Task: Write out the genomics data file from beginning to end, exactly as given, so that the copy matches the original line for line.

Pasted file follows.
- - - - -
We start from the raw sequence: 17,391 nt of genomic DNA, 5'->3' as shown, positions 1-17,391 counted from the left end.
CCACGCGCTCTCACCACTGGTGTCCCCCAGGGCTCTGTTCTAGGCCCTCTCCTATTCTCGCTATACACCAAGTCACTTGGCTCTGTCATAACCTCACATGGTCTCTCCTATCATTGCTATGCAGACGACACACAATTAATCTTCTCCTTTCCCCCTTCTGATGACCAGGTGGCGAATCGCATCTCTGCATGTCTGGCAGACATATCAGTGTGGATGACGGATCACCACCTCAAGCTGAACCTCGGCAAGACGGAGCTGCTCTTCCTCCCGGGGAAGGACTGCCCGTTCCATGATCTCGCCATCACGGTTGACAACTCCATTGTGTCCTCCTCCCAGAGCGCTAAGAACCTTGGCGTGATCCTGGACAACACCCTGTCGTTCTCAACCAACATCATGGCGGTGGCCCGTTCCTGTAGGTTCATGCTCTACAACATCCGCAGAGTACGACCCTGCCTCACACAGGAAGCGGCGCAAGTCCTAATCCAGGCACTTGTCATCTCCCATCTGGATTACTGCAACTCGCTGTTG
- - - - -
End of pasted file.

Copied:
We start from the raw sequence: 17,391 nt of genomic DNA, 5'->3' as shown, positions 1-17,391 counted from the left end.
CCACGCGCTCTCACCACTGGTGTCCCCCAGGGCTCTGTTCTAGGCCCTCTCCTATTCTCGCTATACACCAAGTCACTTGGCTCTGTCATAACCTCACATGGTCTCTCCTATCATTGCTATGCAGACGACACACAATTAATCTTCTCCTTTCCCCCTTCTGATGACCAGGTGGCGAATCGCATCTCTGCATGTCTGGCAGACATATCAGTGTGGATGACGGATCACCACCTCAAGCTGAACCTCGGCAAGACGGAGCTGCTCTTCCTCCCGGGGAAGGACTGCCCGTTCCATGATCTCGCCATCACGGTTGACAACTCCATTGTGTCCTCCTCCCAGAGCGCTAAGAACCTTGGCGTGATCCTGGACAACACCCTGTCGTTCTCAACCAACATCATGGCGGTGGCCCGTTCCTGTAGGTTCATGCTCTACAACATCCGCAGAGTACGACCCTGCCTCACACAGGAAGCGGCGCAAGTCCTAATCCAGGCACTTGTCATCTCCCATCTGGATTACTGCAACTCGCTGTTG